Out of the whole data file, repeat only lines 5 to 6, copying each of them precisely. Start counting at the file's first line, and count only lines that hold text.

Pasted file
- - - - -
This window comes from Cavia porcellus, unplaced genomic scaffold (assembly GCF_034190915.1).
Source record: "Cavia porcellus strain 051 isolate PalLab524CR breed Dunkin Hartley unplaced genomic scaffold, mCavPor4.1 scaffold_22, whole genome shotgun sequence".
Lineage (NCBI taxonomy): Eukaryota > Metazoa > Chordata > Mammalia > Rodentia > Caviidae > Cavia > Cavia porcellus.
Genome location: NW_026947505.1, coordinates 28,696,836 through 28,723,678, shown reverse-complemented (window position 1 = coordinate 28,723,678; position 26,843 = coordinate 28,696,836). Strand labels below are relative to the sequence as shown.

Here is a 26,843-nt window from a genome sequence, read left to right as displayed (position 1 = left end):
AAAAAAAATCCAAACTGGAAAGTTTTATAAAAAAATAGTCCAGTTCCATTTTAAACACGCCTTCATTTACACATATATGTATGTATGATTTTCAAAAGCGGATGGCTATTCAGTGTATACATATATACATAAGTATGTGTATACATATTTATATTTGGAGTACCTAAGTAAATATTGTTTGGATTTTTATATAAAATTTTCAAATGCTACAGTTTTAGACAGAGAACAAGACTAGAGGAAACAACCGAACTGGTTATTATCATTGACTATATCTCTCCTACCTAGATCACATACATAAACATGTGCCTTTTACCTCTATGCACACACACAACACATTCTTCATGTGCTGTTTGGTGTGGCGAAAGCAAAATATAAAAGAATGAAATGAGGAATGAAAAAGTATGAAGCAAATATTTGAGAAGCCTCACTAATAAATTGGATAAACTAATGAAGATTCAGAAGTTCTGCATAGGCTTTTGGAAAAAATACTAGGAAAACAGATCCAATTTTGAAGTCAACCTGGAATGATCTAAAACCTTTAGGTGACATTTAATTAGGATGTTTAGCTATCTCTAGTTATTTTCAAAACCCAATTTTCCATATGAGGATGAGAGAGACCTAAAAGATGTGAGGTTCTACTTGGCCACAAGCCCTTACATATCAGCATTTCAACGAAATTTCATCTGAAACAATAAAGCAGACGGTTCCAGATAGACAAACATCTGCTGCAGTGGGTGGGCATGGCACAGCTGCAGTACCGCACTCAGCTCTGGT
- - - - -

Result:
Here is a 26,843-nt window from a genome sequence, read left to right as displayed (position 1 = left end):
AAAAAAAATCCAAACTGGAAAGTTTTATAAAAAAATAGTCCAGTTCCATTTTAAACACGCCTTCATTTACACATATATGTATGTATGATTTTCAAAAGCGGATGGCTATTCAGTGTATACATATATACATAAGTATGTGTATACATATTTATATTTGGAGTACCTAAGTAAATATTGTTTGGATTTTTATATAAAATTTTCAAATGCTACAGTTTTAGACAGAGAACAAGACTAGAGGAAACAACCGAACTGGTTATTATCATTGACTATATCTCTCCTACCTAGATCACATACATAAACATGTGCCTTTTACCTCTATGCACACACACAACACATTCTTCATGTGCTGTTTGGTGTGGCGAAAGCAAAATATAAAAGAATGAAATGAGGAATGAAAAAGTATGAAGCAAATATTTGAGAAGCCTCACTAATAAATTGGATAAACTAATGAAGATTCAGAAGTTCTGCATAGGCTTTTGGAAAAAATACTAGGAAAACAGATCCAATTTTGAAGTCAACCTGGAATGATCTAAAACCTTTAGGTGACATTTAATTAGGATGTTTAGCTATCTCTAGTTATTTTCAAAACCCAATTTTCCATATGAGGATGAGAGAGACCTAAAAGATGTGAGGTTCTACTTGGCCACAAGCCCTTACATATCAGCATTTCAACGAAATTTCATCTGAAACAATAAAGCAGACGGTTCCAGATAGACAAACATCTGCTGCAGTGGGTGGGCATGGCACAGCTGCAGTACCGCACTCAGCTCTGGT